Leave a Comment:


Most viewed in recent weeks

Three steps to planning your spending in retirement

What happens when a superannuation expert sets up his own retirement portfolio using decades of knowledge? He finds he can afford much more investment risk in his portfolio than conventional thinking suggests.

Five stock recoveries not hanging on COVID predictions

The focus on predicting the recovery from the pandemic is the wrong emphasis. Better to identify great companies benefitting from market changes over a three- to five-year horizon with or without COVID.

Peak to peak, which LIC managers performed during COVID?

A comprehensive review of dozens of LICs shows how they performed in the crucial 'peak to peak' of COVID. This 14 months tested the mettle and strategies of a sector often under fire, with many strong results.

Finding sustainable dividend stocks on the ASX

There is a small universe of companies on the ASX which are reliable dividend payers over five years, are fairly valued and are classified as ‘negligible’ or ‘low’ on both ESG risk and carbon risk.

Blink and you missed a seismic shift in these stocks

Blink and it happened. If announcements in this sector were made by a producer of iron ore, gas, copper or some new tech, the news would have been splashed across the front pages. Have we witnessed a major change?

How inflation impacts different types of investments

A comprehensive study of the impact of inflation on returns from different assets over the past 120 years. The high returns in recent years are due to low inflation and falling rates but this ‘sweet spot’ is ending.

Latest Updates


Platinum’s four guiding investment principles

Buying mispriced stocks is often uncomfortable when companies are outside the spotlight and markets are driven by emotions. And it's inescapable that the price paid ultimately determines the end result.


Andrew Lockhart on corporate loans as an income alternative

Loans to corporates were the traditional domain of banks, but as investors look for income alternatives to term deposits, funds have combined hundreds of loans into a single structure to create a diversified investment.


10 things I learned in my faux-retirement

Pre-retirees should ‘trial run’ their retirements. All those things you want to do - play golf, time with the family, a hobby, write a book - might not be so appealing in reality, but you might discover other benefits.


Achieving a sufficient retirement income portfolio

Retirees require a reliable income stream to replace the wages they received when they were working and should focus on the dollar income generated over time rather than the headline yield percentage.

'Wealth of Experience' podcast and ASA webinar on ETFs v LICs

Peter reveals some top stock picks with an emphasis on long-term assets like Sydney Airport, Graham discusses spending in retirement and valuing assets, the key to Amazon, guest Andrew Lockhart and plenty more.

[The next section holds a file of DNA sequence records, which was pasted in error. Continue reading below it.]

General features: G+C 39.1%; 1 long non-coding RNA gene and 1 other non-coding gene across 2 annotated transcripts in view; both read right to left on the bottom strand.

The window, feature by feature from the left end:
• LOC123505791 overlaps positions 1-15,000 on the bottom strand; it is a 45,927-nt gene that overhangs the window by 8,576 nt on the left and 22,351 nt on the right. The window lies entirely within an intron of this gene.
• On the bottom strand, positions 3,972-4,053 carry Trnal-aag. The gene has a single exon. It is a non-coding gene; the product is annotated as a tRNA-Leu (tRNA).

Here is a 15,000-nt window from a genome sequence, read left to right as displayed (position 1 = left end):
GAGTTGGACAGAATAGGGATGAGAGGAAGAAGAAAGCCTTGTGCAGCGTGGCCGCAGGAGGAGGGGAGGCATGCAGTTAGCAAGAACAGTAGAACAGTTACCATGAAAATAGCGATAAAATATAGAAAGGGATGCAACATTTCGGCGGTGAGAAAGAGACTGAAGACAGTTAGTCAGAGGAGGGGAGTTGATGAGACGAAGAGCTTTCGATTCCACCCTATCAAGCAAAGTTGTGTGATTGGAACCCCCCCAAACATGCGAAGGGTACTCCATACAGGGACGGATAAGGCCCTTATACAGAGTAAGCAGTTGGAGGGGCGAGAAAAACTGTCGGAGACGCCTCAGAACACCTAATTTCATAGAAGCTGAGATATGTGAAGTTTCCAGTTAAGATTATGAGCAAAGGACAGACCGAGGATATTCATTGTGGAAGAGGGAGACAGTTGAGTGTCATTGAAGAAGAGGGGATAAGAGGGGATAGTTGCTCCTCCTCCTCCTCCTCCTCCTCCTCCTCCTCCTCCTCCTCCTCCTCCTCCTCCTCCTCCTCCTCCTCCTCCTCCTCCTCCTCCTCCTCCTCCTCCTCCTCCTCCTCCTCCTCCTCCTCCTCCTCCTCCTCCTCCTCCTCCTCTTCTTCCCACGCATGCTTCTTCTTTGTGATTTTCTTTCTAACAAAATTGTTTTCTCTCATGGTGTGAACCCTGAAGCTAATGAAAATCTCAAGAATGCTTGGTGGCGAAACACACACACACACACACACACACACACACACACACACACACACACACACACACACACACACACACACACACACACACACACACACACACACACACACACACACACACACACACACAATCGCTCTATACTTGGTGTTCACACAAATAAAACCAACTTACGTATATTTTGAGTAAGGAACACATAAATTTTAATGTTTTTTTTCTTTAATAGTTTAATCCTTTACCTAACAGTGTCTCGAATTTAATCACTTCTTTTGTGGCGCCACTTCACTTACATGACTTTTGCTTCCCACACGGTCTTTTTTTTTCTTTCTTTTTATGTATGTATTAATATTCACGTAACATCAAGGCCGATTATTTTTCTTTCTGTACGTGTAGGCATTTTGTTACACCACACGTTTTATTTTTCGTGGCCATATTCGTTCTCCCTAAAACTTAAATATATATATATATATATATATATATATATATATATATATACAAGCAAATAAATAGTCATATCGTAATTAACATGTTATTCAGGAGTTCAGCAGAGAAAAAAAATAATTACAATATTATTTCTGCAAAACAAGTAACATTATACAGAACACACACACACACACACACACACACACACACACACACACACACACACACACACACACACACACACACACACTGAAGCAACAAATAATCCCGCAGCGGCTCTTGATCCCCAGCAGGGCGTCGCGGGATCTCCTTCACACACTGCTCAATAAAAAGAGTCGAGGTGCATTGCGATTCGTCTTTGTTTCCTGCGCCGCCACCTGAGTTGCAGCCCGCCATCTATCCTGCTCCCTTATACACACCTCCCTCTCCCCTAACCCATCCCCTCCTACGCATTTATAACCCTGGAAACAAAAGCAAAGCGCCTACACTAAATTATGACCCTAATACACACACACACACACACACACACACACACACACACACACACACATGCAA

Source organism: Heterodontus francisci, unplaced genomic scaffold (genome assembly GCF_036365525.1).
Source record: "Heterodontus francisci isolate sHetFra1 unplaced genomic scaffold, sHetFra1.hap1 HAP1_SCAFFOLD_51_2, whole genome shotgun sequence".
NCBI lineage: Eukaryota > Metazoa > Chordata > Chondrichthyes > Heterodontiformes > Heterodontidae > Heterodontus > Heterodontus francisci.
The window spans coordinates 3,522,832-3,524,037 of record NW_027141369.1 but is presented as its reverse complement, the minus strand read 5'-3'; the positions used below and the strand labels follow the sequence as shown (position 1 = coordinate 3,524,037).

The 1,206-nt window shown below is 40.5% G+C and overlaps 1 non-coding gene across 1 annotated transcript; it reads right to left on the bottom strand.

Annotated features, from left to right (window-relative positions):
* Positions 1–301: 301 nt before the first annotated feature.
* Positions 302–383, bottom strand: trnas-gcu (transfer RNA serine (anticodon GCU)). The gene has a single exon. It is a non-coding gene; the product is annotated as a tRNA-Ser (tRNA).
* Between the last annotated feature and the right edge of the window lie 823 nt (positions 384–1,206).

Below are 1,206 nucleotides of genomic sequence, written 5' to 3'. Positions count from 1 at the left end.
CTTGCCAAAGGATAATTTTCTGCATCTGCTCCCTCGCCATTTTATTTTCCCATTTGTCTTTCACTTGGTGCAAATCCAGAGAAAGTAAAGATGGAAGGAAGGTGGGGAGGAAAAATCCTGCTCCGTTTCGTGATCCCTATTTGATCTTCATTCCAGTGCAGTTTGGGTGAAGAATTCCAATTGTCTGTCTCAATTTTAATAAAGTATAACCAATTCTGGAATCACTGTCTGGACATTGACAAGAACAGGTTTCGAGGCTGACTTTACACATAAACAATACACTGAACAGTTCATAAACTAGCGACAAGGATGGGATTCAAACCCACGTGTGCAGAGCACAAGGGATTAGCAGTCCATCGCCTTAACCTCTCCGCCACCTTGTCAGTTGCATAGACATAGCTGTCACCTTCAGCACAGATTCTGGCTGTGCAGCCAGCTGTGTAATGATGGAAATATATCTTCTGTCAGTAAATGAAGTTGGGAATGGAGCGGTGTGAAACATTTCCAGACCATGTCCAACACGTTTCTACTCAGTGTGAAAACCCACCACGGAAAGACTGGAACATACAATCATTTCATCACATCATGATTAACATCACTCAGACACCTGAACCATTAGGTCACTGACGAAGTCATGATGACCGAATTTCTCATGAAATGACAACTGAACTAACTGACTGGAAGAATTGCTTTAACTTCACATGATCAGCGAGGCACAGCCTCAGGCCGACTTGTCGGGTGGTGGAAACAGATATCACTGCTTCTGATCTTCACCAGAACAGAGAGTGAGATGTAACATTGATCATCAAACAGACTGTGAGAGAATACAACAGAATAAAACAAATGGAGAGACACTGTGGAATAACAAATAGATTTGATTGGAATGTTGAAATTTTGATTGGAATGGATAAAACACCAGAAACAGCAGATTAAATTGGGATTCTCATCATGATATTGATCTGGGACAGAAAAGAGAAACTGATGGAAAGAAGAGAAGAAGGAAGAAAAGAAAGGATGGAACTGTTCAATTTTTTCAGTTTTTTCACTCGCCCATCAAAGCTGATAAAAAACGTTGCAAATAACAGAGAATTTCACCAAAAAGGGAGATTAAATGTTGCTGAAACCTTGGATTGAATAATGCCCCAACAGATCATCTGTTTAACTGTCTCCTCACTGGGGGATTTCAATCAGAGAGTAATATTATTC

Lucy Turnbull’s three lessons on leadership and successful careers

From promoting women to boost culture to taking opportunities as they arise, Lucy Turnbull AO says markets should not drive decision-making and leaders must live and breathe the company's mission and values.


Are concerns about inflation inflated?

While REITs and some value stocks are considered 'inflation-sensitive' assets, the data provide little support that they are good inflation hedges, and energy stocks and commodities are too volatile. So what works?



© 2021 Morningstar, Inc. All rights reserved.

The data, research and opinions provided here are for information purposes; are not an offer to buy or sell a security; and are not warranted to be correct, complete or accurate. Morningstar, its affiliates, and third-party content providers are not responsible for any investment decisions, damages or losses resulting from, or related to, the data and analyses or their use. Any general advice or ‘regulated financial advice’ under New Zealand law has been prepared by Morningstar Australasia Pty Ltd (ABN: 95 090 665 544, AFSL: 240892) and/or Morningstar Research Ltd, subsidiaries of Morningstar, Inc, without reference to your objectives, financial situation or needs. For more information refer to our Financial Services Guide (AU) and Financial Advice Provider Disclosure Statement (NZ). You should consider the advice in light of these matters and if applicable, the relevant Product Disclosure Statement before making any decision to invest. Past performance does not necessarily indicate a financial product’s future performance. To obtain advice tailored to your situation, contact a professional financial adviser. Articles are current as at date of publication.
This website contains information and opinions provided by third parties. Inclusion of this information does not necessarily represent Morningstar’s positions, strategies or opinions and should not be considered an endorsement by Morningstar.

Website Development by Master Publisher.